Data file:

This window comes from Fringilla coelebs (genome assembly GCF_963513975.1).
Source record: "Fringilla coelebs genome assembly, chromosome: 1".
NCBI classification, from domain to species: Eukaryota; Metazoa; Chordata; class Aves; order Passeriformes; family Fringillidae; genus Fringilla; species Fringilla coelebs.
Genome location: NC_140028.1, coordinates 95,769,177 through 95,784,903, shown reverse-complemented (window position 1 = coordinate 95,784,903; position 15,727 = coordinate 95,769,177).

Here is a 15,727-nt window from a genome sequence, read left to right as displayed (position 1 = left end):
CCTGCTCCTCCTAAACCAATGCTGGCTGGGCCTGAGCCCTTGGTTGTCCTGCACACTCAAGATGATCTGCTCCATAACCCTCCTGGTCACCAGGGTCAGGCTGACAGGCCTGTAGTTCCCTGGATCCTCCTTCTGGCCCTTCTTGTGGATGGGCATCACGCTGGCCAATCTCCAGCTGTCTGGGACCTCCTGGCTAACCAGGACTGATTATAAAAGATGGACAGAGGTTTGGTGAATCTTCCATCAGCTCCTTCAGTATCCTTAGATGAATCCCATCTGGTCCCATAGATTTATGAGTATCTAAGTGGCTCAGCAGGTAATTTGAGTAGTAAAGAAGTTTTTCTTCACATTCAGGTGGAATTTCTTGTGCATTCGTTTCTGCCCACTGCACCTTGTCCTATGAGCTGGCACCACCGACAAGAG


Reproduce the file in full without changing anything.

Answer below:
This window comes from Fringilla coelebs (genome assembly GCF_963513975.1).
Source record: "Fringilla coelebs genome assembly, chromosome: 1".
NCBI classification, from domain to species: Eukaryota; Metazoa; Chordata; class Aves; order Passeriformes; family Fringillidae; genus Fringilla; species Fringilla coelebs.
Genome location: NC_140028.1, coordinates 95,769,177 through 95,784,903, shown reverse-complemented (window position 1 = coordinate 95,784,903; position 15,727 = coordinate 95,769,177).

Here is a 15,727-nt window from a genome sequence, read left to right as displayed (position 1 = left end):
CCTGCTCCTCCTAAACCAATGCTGGCTGGGCCTGAGCCCTTGGTTGTCCTGCACACTCAAGATGATCTGCTCCATAACCCTCCTGGTCACCAGGGTCAGGCTGACAGGCCTGTAGTTCCCTGGATCCTCCTTCTGGCCCTTCTTGTGGATGGGCATCACGCTGGCCAATCTCCAGCTGTCTGGGACCTCCTGGCTAACCAGGACTGATTATAAAAGATGGACAGAGGTTTGGTGAATCTTCCATCAGCTCCTTCAGTATCCTTAGATGAATCCCATCTGGTCCCATAGATTTATGAGTATCTAAGTGGCTCAGCAGGTAATTTGAGTAGTAAAGAAGTTTTTCTTCACATTCAGGTGGAATTTCTTGTGCATTCGTTTCTGCCCACTGCACCTTGTCCTATGAGCTGGCACCACCGACAAGAG